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NGC 1502

Used kit......just a comment.......

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Hi everyone.   Just a thought here, and if you don’t agree, that’s fine, I’ll understand........👍

As you know, there’s loads of used astronomy kit for sale, from various online sources. Much of it seems to stick around unsold for ages.   I fully get that folks want to obtain the best price they can, so they can release funds for whatever.  But the other side of that is we want to buy stuff for a great price for us.

In a world awash with second hand stuff, it seems to me that there’s only one way to make our advert stand out and get it sold, and that’s with a lower price than we would really like to get.  A lower price will hopefully bring a quicker sale.

I wouldn’t want to see “a race to the bottom” we want a fair price for both sides to the deal.   A “fair price” is of course a matter of opinion.   Several years ago many said that a fair price was around 70% of the new price. Much more than that and most would say it’s better and safer to buy new, with a guarantee, and with many dealers the option to return for a refund.

It could be I’m biased. Being retired for a long while, no mortgage, no debts and adequate pensions ( worked hard for them !! ) I’m financially stable.   I realise that lots of you are not so fortunate, lots of bottomless pits for your money, and many desires you’d like to own, so it’s a struggle.

So feel free to agree or disagree ( nicely please 🙂) to the above regarding lower prices and kit unsold as a consequence of higher prices, or shoot me down in flames 🔥 if you wish..........

Cheers from Ed.

 

 

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My view is that it's a small market, kit is effectively a "luxury" and can cost a good deal whether it's new or used.  Quite probably it's also a slightly "seasonal" market.  Buying new (to oneself) gear is therefore often planned some time in advance meaning the number of potential buyers for a given item at a given time might be quite small.  So even at a relatively low price, some things might take a fair while to sell.

James

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Posted (edited)

It's day its a buyers market rather than a sellers. If the movement of products is dictated by the buyers then the price of the items will have to reflect that or the buyers will go elsewhere. Now more than ever its pretty easy to do an almost exhaustive search of all available products at all price points in a couple of hours. People will pay a premium for well cared for or unusual or rarer products that have providence but generally the price's picked by the sellers along the lines of "what I think its worth" or "I'm not letting it go for x cos I paid y for it and I think its worth much more than that" are the one's that don't shift.

We bought a campervan in the summer and had the same issue (but in reverse!) as buyers. The variability of prices of vehicles was in many case's driven by the sentimentality of the seller rather than a brutal appraisal of the vehicle's real world value. All you could do was look at dealer prices and use them as a benchmark for scrutinising the private vehicles. 

But it's a small market and as its a hobby 99% of sales are probably an offset of guilt vs desire! If you saw a used telescope that you really wanted sell for 40% of its rrp then you may be more likely to hang on a couple months in case another comes up at the same price!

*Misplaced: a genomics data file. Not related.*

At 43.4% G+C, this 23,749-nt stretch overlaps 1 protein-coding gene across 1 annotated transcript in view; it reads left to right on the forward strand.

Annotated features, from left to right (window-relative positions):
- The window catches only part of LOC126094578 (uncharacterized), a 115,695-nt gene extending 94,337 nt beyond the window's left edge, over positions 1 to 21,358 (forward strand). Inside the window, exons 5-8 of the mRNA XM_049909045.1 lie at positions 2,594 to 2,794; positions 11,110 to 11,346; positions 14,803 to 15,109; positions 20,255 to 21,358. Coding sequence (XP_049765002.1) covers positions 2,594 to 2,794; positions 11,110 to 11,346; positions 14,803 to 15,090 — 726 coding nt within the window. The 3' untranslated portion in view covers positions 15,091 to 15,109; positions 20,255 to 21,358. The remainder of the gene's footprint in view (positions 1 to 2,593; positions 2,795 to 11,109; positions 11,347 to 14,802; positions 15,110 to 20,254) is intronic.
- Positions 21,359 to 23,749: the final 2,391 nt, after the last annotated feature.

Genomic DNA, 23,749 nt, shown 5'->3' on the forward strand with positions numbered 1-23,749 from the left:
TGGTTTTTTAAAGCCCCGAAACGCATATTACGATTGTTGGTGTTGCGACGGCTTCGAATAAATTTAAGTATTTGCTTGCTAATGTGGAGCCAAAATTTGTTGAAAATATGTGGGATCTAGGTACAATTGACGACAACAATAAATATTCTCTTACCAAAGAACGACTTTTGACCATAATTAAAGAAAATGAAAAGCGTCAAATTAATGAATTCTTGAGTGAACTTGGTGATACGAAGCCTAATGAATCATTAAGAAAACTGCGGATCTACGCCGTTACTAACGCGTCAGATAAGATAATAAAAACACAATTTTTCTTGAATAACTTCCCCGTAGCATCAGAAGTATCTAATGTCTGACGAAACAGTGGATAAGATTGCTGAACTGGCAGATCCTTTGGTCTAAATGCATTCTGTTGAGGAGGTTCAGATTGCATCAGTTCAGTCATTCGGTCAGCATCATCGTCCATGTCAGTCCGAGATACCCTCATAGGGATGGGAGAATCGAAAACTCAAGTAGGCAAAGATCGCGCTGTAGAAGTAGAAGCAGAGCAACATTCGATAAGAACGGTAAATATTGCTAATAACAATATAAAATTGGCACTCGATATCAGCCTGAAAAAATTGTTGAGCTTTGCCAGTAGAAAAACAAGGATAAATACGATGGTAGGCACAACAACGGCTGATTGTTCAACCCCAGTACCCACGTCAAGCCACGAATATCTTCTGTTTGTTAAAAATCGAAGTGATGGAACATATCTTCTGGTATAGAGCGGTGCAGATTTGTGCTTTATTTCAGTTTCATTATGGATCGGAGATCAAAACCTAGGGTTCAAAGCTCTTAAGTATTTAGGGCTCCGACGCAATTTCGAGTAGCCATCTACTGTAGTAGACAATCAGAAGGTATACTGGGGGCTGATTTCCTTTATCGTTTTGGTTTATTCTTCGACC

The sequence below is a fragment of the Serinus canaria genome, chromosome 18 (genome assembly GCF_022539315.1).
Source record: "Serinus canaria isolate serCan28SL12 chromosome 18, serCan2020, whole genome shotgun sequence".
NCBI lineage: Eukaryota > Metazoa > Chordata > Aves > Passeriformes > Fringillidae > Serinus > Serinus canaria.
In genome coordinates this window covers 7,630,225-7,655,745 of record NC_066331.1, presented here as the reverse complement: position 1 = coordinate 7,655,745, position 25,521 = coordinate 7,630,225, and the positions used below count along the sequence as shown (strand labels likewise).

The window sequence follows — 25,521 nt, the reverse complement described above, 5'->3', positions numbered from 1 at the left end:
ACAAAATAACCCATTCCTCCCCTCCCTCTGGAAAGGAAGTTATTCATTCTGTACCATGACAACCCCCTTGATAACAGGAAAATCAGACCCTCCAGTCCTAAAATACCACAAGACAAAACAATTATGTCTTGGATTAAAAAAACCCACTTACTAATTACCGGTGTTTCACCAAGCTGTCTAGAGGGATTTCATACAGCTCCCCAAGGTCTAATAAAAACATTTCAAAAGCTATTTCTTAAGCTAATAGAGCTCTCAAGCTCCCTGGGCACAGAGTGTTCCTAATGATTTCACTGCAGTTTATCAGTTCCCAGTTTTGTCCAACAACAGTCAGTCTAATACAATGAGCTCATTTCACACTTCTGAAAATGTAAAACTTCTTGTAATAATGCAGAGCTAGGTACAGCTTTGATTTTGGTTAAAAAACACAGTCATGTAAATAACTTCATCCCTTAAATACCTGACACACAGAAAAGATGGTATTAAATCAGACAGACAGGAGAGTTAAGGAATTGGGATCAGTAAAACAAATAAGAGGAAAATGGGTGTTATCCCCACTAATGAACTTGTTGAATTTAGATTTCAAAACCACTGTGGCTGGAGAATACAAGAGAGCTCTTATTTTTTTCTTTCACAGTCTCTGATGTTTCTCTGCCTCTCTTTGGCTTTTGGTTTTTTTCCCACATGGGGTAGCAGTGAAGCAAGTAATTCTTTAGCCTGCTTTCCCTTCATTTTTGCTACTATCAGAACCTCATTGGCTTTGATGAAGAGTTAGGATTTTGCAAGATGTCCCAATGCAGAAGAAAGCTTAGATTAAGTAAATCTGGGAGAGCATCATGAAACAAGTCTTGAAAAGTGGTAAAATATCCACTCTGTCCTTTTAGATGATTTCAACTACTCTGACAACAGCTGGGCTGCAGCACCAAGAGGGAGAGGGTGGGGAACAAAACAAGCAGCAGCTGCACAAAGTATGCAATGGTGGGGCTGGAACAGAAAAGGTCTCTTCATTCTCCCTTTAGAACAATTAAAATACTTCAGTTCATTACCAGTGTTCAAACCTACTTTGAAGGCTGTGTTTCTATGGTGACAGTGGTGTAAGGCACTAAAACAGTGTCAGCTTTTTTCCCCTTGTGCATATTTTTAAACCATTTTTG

Edited by MimasDeathStar

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Posted (edited)

Second hand market is very helpful to us astronomers (even tempting, I might say - who hasn't grabbed that super bargain just because it was a bargain?). Almost all of my gear is second hand or display items, but then I am not too fussy about that odd dust speck or scratch, as long as the gear delivers. I think 60% of the RRP is pretty decent, but when I sell something bought already second hand, I always give an additional 10-30%, even though I could sell for what it cost me or even more.

Edited by R26 oldtimer
Correct autocorrect
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Most (85% ?) of my kit was bought on the used market. Without that I would not have been able to afford what I have in all honesty. I tend to look for a used price (assuming the item is in excellent condition) of around 60% of the retail price. Occasionally I've found bargains for 50% of retail and very occasionally I've pushed my limit to 70% of retail for a hardly used or hard to acquire item.

I've noticed that items on the used market are hanging around longer these days. Perhaps there has been some uncertainty around regarding investment in hobbies ?. Perhaps a newer generation of astronomers prefer to buy new ?. Hard to tell. I rarely buy items that have electronics within them - if I did I might well be more tempted by the warranty that newly purchased equipment comes with.

 

 

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21 minutes ago, John said:

Most (85% ?) of my kit was bought on the used market. Without that I would not have been able to afford what I have in all honesty. I tend to look for a used price (assuming the item is in excellent condition) of around 60% of the retail price. Occasionally I've found bargains for 50% of retail and very occasionally I've pushed my limit to 70% of retail for a hardly used or hard to acquire item.

I've noticed that items on the used market are hanging around longer these days. Perhaps there has been some uncertainty around regarding investment in hobbies ?. Perhaps a newer generation of astronomers prefer to buy new ?. Hard to tell. I rarely buy items that have electronics within them - if I did I might well be more tempted by the warranty that newly purchased equipment comes with.

 

 

I agree with John, Same situation here 75% of my goodies bought from here at SGL and "Never a problem" And at a price that was reasonable, Also I know that the gear has been well looked after. Even had stuff sent to me to try before sending funds now that is honesty/trust between members also giving stuff away for free to help out a fellow member.

Andy